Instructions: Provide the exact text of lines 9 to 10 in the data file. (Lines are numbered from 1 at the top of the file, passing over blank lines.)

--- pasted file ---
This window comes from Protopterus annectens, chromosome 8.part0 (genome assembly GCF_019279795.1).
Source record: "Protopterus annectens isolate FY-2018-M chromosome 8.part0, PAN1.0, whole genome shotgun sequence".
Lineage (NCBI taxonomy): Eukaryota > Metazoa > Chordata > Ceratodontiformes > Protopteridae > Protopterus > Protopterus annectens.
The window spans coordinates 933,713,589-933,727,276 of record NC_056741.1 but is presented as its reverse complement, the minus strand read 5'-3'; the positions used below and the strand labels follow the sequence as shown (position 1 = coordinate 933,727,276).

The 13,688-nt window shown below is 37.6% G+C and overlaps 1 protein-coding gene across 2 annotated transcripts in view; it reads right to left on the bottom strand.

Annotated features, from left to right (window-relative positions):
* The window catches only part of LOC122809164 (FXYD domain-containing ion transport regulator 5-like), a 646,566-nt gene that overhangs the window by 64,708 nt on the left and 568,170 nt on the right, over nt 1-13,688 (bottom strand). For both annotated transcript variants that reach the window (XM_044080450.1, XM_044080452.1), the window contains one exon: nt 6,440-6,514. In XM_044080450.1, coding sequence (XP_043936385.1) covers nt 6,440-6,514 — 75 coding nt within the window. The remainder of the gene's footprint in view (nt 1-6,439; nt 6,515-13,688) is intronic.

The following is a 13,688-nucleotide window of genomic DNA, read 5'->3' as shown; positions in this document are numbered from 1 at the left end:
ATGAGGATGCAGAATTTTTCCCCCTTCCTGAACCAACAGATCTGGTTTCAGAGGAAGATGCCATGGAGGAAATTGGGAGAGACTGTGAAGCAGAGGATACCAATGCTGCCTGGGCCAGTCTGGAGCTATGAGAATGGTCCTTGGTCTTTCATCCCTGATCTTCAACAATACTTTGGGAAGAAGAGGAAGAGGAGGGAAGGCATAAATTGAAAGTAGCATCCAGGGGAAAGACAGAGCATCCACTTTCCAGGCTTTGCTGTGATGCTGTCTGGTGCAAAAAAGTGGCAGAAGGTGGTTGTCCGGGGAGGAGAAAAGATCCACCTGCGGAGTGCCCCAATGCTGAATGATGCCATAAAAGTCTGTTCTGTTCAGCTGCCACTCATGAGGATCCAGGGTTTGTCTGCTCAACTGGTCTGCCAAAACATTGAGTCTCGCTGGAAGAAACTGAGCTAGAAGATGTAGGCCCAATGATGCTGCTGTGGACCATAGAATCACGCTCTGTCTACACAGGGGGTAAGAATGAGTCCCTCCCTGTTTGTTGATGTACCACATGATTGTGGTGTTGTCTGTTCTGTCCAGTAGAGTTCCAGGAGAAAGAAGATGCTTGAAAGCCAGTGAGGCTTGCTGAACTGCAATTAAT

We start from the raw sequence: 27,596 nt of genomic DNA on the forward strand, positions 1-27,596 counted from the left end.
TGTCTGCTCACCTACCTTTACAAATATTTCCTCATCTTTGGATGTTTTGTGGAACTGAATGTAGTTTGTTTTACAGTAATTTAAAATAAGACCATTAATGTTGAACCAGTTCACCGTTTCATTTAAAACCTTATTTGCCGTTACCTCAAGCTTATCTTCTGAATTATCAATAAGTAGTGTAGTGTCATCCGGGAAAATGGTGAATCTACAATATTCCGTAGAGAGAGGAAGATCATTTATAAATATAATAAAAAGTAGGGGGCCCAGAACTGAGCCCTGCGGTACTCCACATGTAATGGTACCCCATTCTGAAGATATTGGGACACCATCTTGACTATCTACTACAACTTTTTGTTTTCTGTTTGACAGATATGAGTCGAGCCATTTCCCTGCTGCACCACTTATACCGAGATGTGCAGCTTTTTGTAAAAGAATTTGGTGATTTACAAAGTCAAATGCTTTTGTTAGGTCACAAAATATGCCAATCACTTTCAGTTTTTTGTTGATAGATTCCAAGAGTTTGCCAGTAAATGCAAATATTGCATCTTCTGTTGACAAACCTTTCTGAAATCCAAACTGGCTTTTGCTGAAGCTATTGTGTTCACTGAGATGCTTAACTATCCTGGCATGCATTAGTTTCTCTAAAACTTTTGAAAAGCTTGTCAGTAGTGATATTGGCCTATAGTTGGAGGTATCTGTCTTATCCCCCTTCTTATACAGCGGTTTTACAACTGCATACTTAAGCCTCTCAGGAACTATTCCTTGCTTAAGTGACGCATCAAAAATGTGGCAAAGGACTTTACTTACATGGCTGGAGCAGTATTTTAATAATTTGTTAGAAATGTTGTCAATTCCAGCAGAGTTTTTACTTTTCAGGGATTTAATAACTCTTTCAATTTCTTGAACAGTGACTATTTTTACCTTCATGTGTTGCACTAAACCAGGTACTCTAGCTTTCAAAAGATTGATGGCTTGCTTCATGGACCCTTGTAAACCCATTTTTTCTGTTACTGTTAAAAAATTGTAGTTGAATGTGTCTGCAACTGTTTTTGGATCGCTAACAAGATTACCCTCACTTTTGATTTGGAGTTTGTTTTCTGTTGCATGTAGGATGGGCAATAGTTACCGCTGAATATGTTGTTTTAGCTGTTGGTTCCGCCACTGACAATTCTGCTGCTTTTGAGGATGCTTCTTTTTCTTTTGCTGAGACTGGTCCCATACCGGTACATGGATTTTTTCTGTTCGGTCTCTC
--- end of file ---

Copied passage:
ATGAGGATGCAGAATTTTTCCCCCTTCCTGAACCAACAGATCTGGTTTCAGAGGAAGATGCCATGGAGGAAATTGGGAGAGACTGTGAAGCAGAGGATACCAATGCTGCCTGGGCCAGTCTGGAGCTATGAGAATGGTCCTTGGTCTTTCATCCCTGATCTTCAACAATACTTTGGGAAGAAGAGGAAGAGGAGGGAAGGCATAAATTGAAAGTAGCATCCAGGGGAAAGACAGAGCATCCACTTTCCAGGCTTTGCTGTGATGCTGTCTGGTGCAAAAAAGTGGCAGAAGGTGGTTGTCCGGGGAGGAGAAAAGATCCACCTGCGGAGTGCCCCAATGCTGAATGATGCCATAAAAGTCTGTTCTGTTCAGCTGCCACTCATGAGGATCCAGGGTTTGTCTGCTCAACTGGTCTGCCAAAACATTGAGTCTCGCTGGAAGAAACTGAGCTAGAAGATGTAGGCCCAATGATGCTGCTGTGGACCATAGAATCACGCTCTGTCTACACAGGGGGTAAGAATGAGTCCCTCCCTGTTTGTTGATGTACCACATGATTGTGGTGTTGTCTGTTCTGTCCAGTAGAGTTCCAGGAGAAAGAAGATGCTTGAAAGCCAGTGAGGCTTGCTGAACTGCAATTAAT

We start from the raw sequence: 27,596 nt of genomic DNA on the forward strand, positions 1-27,596 counted from the left end.